is the edible fruit
of a cultivar group
of the woody vine Actinidia deliciosa
between this and other species in the genus Actinidia
. It is marketed worldwide as kiwifruit but is more commonly called kiwi
in North and South America and in Europe.
The most common cultivars
of kiwifruit are oval, and about the size of a large hen's egg (5-8 cm long and 4.5-5.5 cm diameter). It has a hairy, dull green-brown skin that most people peel off before consumption. The flesh is bright green or golden with rows of small, black, edible seeds. The texture of the fruit is soft and the flavour is sometimes described as a mix of strawberry
, and pineapple
The fruit gets its name from a marketing strategy, naming it after the kiwi
, the national bird
of New Zealand
, where the fruit was first commercially popularised in 1959
by the New Zealand fruit-and-vegetable export company Turners and Growers
; previously it was known as the Chinese gooseberry
, but due to the Cold War
, the Chinese
label seemed unfit for popularization of the fruit in Western countries. Growers gradually adopted the name and in 1974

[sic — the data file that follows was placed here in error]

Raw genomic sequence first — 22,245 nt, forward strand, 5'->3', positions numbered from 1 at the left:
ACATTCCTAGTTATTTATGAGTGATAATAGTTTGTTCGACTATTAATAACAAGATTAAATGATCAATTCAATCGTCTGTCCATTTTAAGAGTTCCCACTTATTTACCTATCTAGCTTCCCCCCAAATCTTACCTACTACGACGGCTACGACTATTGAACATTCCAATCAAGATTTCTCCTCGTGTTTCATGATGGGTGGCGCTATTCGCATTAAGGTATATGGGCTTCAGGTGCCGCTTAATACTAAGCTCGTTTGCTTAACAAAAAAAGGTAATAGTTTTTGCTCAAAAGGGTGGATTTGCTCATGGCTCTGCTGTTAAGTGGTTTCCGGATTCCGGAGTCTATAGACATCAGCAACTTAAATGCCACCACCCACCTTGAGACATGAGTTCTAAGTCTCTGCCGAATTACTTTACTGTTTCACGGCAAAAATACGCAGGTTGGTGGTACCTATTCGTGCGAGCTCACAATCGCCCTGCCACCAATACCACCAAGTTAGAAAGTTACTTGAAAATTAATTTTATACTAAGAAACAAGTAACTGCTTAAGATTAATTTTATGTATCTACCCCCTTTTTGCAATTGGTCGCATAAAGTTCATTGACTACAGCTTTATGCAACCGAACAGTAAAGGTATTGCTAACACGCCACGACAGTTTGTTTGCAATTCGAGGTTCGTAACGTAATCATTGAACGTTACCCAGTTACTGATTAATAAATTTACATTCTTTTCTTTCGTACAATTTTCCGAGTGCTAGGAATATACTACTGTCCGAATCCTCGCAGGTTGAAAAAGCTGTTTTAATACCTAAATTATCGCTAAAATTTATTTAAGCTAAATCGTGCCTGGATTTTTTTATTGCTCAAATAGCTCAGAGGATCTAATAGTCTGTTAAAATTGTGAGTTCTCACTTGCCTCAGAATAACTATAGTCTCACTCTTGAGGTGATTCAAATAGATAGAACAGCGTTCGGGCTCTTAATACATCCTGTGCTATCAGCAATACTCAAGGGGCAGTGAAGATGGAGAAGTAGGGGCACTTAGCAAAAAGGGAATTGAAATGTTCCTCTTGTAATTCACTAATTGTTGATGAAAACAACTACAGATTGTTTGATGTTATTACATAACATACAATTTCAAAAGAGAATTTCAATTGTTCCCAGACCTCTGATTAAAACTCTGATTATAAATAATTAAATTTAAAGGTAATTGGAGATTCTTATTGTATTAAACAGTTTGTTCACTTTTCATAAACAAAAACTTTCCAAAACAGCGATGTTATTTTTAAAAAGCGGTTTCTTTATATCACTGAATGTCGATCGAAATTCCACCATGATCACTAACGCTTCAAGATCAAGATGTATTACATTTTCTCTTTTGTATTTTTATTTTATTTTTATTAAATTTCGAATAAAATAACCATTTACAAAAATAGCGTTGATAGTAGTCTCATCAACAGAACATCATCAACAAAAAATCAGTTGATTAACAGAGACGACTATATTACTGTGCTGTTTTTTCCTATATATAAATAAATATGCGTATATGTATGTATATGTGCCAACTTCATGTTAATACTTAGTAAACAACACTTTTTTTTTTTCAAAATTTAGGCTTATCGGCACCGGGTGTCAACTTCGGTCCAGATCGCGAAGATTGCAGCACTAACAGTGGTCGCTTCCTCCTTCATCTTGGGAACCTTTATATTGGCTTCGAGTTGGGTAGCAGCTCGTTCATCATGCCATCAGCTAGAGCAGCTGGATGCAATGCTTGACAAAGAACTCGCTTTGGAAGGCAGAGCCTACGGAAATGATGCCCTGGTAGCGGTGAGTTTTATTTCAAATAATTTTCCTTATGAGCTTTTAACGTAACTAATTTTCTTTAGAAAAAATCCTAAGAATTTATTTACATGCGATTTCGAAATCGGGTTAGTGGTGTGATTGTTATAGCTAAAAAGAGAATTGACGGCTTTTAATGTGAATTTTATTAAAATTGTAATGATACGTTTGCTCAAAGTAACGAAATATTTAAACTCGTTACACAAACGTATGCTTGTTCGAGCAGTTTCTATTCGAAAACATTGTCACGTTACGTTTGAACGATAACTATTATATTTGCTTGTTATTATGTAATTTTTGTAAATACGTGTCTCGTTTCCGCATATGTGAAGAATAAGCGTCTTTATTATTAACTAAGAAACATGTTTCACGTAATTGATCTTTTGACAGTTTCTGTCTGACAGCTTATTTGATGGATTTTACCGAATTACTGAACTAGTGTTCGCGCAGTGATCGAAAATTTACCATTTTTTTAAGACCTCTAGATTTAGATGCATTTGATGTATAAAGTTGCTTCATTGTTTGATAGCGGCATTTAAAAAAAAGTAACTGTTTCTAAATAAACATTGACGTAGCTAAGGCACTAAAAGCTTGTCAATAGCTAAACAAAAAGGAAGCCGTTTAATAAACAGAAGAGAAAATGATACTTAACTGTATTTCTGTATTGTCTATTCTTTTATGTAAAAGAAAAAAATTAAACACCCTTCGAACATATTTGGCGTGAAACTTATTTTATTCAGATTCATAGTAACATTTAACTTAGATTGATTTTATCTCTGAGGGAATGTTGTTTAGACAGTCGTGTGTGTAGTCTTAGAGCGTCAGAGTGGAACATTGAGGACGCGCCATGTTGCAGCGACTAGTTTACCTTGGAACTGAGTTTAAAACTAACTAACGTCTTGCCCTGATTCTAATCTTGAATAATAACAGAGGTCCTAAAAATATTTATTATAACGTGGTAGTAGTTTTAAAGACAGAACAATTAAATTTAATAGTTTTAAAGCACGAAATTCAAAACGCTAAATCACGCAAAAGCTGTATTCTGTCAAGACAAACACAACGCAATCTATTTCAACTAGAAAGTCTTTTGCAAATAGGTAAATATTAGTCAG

the kiwifruit became the official trade name.
In North America
, South America
, the "fruit" part of the name is usually dropped, and most people associate "kiwi" with the fruit rather than the bird. This usage can cause some minor confusion and tends to annoy or offend many New Zealanders. To minimize confusion about what a "kiwi" is—a bird, a fruit or a New Zealander—most New Zealand Kiwifruit is now marketed under the brand-name label Zespri
which is trademarked by a marketing company domiciled in New Zealand, ZESPRI International. The branding move also served to distinguish New Zealand kiwifruit from fruit produced by other countries who could cash in on the "Kiwi" name, as it was not trademarked.